And Then There Were Pixies
In my research for Stupid Monsters Part 3, I was first introduced to pixies in their mob form known as "petals," friendly pixies who put any adventurer they see to sleep, take off all their clothing, and do their laundry. Um . . . yeah. I think I see the hurdle here. Yet that's a bad frame of reference. I mean, it's not like anyone who's into fantasy isn't familiar with pixies already, right? If you've read the Dresden Files or Terry Pratchett's Nac Mac Feegle/Wee Free Men novels, or got into Peter Pan (or Hook, why not?) a little too much, you're already familiar with a vision of pixies that isn't necessarily the adorable jester stereotype that seems to haunt this tiny race. Due to the fact that they have no penalty to Strength and no penalty for attacking Large targets, one has to reevaluate their ability to share a space with an enemy due to their size. How do you blast the pixie that keeps headbutting you in the stomach when he won't leave your square? Oh, 4th Edition, your lack of racial penalties makes pixies just as brutal in combat, at least mechanically, as any human. Which should terrify you.
Pixies are the blue collar workers of the Feywild, charged with making flowers blossom, rainbows sparkle, carving intricate patterns of frost in the winter months, awakening sleeping stars in the sky as twilight falls, and all sorts of fairly hippie things. Sure, they're mischievous little sprites that thrive on defeating boredom at every turn, and although there's no mechanic that lets them trick mortals into falling in love with their enemies or ugly beasts, they're still known for it and do it to make sure others don't fall victim to boredom. At the same time, pixies are divided among the fey courts (unless they're wild pixies, which will eat your eyes right out of your face for trespassing) and serve their leader's faction with enthusiasm. There's something to be explored here, but let's get to that in a moment.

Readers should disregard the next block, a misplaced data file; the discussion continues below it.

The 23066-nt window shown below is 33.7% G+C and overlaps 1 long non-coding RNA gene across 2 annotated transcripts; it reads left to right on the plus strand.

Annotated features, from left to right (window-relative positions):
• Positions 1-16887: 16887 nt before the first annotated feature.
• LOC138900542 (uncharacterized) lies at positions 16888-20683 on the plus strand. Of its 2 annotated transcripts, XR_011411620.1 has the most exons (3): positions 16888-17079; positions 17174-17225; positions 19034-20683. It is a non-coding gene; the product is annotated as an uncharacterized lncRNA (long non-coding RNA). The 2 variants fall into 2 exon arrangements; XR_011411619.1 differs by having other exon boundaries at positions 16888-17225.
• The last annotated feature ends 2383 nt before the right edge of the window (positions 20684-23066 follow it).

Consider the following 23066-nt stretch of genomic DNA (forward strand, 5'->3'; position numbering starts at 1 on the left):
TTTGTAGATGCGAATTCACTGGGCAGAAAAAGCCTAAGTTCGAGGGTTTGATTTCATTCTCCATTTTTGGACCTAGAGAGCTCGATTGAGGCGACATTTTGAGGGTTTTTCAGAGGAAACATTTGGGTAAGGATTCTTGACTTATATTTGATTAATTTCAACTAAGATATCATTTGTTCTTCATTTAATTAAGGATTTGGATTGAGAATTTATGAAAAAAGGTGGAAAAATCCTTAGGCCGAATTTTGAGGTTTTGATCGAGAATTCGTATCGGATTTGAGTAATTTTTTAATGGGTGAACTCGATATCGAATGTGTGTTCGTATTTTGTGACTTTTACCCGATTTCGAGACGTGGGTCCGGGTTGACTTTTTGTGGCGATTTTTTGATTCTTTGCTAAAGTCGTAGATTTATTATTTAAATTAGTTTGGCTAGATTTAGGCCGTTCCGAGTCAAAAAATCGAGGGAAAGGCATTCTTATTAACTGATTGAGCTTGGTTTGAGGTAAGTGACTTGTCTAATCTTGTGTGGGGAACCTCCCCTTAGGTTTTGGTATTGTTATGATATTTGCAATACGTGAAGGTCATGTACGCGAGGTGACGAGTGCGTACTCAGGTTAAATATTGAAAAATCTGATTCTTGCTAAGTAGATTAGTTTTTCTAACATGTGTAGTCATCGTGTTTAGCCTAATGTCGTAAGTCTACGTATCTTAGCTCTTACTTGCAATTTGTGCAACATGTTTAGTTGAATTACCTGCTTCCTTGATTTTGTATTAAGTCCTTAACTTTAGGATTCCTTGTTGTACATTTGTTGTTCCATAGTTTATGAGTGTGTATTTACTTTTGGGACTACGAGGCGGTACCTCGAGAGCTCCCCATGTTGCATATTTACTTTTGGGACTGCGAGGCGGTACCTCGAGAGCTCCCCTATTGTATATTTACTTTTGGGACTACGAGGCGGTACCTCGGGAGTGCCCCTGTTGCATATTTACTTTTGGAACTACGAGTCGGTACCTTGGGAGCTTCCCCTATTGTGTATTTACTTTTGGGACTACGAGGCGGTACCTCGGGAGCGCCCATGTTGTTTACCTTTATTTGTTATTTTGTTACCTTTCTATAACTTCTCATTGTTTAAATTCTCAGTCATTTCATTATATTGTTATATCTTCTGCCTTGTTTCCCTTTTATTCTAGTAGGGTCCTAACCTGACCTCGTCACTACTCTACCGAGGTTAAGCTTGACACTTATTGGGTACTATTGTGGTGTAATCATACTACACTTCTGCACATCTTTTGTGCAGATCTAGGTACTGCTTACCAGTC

One thing to note here is the fact that there just aren't hard and fast rules for Tiny characters, meaning it's up to the DM to make things work for the story. For example, if my pixie Captain FlikaFlak hides in the archlich's pocket, do I have total cover? If I lock myself in an invulnerable case, can I open it from the inside later? Seriously, can the ranger tie me to an arrow so I get shot into the villain as he tries to escape in his carriage? Tiny characters open up weird possibilities that you have to account for . . . and you might find it hard to do so.
ProTip: Get a bag of holding. I learned too late in my game that many, many mundane items are bigger than my pixie. While we're sharing tips, keep in mind that even if your pixie paladin is the best defender in town, a good DM is going to have problems roleplaying why they shouldn't just ignore the action-figure sized champion until he's crawled the enemy forces a few times. Sure, my lurker is marked, but he's marked by a pixie. There's a price break on the threat, somehow.
The biggest aspect of pixies is their childlike nature. Heroes of the Feywild presents, several times, the idea that each pixie is a reflection of a human life, keeping their childhood alive even after they've grown up. If each pixie is a reflection of a mortal, there are all sorts of story hooks for the brave. Is your pixie plagued by visions of his or her counterpart's demise? Has your reflection grown to become something evil, and were you cast out from the Feywild due to your mirror soul's sins? The concept of pixies being linked to specific mortals creates all sorts of possibilities, from the comical to the incredibly dark.